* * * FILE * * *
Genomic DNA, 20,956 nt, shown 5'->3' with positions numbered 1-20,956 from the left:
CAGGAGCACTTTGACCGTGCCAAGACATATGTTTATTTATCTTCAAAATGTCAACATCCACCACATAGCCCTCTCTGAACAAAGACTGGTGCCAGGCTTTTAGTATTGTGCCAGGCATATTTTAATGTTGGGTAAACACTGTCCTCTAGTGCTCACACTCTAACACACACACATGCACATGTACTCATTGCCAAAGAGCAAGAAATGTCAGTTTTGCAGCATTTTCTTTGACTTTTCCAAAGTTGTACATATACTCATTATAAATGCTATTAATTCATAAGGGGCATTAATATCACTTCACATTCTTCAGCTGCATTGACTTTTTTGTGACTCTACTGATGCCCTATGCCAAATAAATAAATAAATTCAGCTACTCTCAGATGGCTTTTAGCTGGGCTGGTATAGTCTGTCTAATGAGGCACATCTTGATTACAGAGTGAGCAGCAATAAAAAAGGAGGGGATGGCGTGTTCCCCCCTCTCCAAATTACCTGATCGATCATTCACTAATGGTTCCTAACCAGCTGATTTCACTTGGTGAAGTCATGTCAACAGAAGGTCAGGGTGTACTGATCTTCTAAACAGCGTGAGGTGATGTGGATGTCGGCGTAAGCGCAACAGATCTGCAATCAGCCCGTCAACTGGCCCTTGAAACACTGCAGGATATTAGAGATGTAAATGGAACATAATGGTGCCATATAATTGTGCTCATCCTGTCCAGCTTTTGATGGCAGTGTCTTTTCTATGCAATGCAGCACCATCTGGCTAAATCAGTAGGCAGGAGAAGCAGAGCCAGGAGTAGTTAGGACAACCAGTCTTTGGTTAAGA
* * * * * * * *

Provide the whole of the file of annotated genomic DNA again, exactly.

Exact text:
Genomic DNA, 20,956 nt, shown 5'->3' with positions numbered 1-20,956 from the left:
CAGGAGCACTTTGACCGTGCCAAGACATATGTTTATTTATCTTCAAAATGTCAACATCCACCACATAGCCCTCTCTGAACAAAGACTGGTGCCAGGCTTTTAGTATTGTGCCAGGCATATTTTAATGTTGGGTAAACACTGTCCTCTAGTGCTCACACTCTAACACACACACATGCACATGTACTCATTGCCAAAGAGCAAGAAATGTCAGTTTTGCAGCATTTTCTTTGACTTTTCCAAAGTTGTACATATACTCATTATAAATGCTATTAATTCATAAGGGGCATTAATATCACTTCACATTCTTCAGCTGCATTGACTTTTTTGTGACTCTACTGATGCCCTATGCCAAATAAATAAATAAATTCAGCTACTCTCAGATGGCTTTTAGCTGGGCTGGTATAGTCTGTCTAATGAGGCACATCTTGATTACAGAGTGAGCAGCAATAAAAAAGGAGGGGATGGCGTGTTCCCCCCTCTCCAAATTACCTGATCGATCATTCACTAATGGTTCCTAACCAGCTGATTTCACTTGGTGAAGTCATGTCAACAGAAGGTCAGGGTGTACTGATCTTCTAAACAGCGTGAGGTGATGTGGATGTCGGCGTAAGCGCAACAGATCTGCAATCAGCCCGTCAACTGGCCCTTGAAACACTGCAGGATATTAGAGATGTAAATGGAACATAATGGTGCCATATAATTGTGCTCATCCTGTCCAGCTTTTGATGGCAGTGTCTTTTCTATGCAATGCAGCACCATCTGGCTAAATCAGTAGGCAGGAGAAGCAGAGCCAGGAGTAGTTAGGACAACCAGTCTTTGGTTAAGA